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Book Review: A Timely History of Nuclear Catastrophes

In “Atoms and Ashes,” Serhii Plokhy offers a harrowing account of the world’s six major accidents and their aftershocks.

Top: Three Mile Island photographed in 1999, 20 years after the Unit 2 reactor failed. 

RUSSIA’S INVASION OF Ukraine not only reminded the world of all the usual horrors of modern warfare, but also stirred the long-slumbering spectre of nuclear catastrophe, both in the form of nuclear war à la “Dr. Strangelove” and of civilian disaster à la Chernobyl. When Russian forces occupied the Chernobyl nuclear plant and held its workers hostage, some worried about a new nuclear disaster in the making if the plant was damaged or if decommissioning operations were severely disrupted. Other nuclear plants in Ukraine, including the Zaporizhzhia nuclear power station — the largest nuclear power plant in Europe, with six reactors — were threatened by invading forces. The dangers were severe enough that the International Atomic Energy Agency sent safety staff and continues to monitor the unfolding situation to ensure that things don’t get out of control.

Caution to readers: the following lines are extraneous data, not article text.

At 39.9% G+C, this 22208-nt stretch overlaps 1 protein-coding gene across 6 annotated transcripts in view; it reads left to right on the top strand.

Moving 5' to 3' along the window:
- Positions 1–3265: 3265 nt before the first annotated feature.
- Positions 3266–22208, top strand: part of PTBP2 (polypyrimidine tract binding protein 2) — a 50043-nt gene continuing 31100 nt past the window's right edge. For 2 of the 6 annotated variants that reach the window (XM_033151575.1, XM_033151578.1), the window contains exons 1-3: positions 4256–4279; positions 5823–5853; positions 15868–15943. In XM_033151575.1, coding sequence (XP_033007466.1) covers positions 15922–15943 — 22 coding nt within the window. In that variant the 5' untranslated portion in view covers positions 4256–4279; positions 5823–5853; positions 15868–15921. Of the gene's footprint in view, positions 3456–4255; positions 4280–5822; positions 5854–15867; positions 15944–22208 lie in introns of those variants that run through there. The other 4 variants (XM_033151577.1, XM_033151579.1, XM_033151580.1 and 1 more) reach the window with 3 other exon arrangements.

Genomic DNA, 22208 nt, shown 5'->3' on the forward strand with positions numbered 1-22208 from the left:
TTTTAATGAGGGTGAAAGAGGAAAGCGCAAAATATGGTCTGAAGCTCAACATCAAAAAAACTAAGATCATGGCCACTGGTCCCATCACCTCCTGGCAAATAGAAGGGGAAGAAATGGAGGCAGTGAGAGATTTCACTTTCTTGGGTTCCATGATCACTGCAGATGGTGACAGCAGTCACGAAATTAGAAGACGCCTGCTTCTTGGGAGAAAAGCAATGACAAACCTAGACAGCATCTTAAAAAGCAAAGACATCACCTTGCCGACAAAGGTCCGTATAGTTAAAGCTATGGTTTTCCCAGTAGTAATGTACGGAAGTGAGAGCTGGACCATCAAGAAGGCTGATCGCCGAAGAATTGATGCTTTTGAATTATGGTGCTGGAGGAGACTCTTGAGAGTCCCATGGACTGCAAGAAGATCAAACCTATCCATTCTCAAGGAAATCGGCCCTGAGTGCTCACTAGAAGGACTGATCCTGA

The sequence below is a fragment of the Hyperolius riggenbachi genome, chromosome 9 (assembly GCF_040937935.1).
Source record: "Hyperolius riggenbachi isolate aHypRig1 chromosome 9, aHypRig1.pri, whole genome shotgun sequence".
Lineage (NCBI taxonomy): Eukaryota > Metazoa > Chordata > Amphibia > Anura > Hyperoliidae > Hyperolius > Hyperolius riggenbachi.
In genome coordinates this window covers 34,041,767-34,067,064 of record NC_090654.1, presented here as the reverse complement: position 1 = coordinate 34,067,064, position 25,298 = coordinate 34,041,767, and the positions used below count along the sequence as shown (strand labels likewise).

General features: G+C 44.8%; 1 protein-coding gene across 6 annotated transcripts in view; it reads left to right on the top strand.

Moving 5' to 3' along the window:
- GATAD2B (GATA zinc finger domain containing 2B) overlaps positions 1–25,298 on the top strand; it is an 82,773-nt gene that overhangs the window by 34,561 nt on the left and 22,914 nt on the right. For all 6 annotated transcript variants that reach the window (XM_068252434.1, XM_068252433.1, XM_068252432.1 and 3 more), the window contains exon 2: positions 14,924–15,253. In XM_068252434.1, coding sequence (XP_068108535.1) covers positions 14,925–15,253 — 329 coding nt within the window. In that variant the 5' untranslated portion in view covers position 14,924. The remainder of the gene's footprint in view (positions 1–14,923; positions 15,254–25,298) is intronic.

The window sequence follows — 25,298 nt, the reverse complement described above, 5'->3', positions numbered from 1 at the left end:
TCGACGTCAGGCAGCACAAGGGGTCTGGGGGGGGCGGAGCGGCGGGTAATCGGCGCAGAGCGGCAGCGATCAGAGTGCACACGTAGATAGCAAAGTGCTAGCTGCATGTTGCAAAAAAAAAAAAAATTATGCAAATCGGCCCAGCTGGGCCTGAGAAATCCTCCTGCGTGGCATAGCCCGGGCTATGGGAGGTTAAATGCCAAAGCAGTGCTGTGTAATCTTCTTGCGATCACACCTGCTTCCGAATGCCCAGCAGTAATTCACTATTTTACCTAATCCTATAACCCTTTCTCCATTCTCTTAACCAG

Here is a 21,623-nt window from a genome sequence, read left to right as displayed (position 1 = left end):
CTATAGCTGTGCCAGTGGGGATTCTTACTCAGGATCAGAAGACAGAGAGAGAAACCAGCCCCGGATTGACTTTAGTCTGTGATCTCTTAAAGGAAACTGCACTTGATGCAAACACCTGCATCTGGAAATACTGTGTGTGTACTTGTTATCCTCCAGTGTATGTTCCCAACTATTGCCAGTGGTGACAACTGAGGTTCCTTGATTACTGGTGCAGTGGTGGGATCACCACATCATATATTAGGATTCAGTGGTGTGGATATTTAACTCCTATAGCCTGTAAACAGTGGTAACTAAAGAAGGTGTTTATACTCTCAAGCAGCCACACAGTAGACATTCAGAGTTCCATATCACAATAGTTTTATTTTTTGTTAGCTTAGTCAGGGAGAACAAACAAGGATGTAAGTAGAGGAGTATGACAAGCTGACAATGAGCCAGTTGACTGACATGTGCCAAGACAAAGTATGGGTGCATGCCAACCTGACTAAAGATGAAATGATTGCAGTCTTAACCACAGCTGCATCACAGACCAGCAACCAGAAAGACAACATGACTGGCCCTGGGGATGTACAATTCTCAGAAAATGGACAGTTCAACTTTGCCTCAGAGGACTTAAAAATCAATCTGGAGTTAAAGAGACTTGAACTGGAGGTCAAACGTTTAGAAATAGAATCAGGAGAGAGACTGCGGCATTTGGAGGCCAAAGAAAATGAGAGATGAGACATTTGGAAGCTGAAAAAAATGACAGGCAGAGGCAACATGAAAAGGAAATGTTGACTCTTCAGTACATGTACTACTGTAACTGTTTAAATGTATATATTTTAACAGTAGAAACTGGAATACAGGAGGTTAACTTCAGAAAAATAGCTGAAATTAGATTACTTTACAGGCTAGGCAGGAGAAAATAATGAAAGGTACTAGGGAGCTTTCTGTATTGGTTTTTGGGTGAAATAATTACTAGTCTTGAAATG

At the moment, Ukraine’s nuclear plants seem to be safe, but fear and anxiety persist. As Serhii Plokhy details in “Atoms and Ashes: A Global History of Nuclear Disasters,” the memories of past catastrophes continue to haunt the idea of nuclear power, including any plans or hopes for a nuclear power renaissance in a world of worsening climate change.

Each of the book’s six chapters focuses on an individual nuclear accident, some famous, others more obscure, including relevant background information and historical context. ………………………………

May 28, 2022 - Posted by | 2 WORLD, incidents

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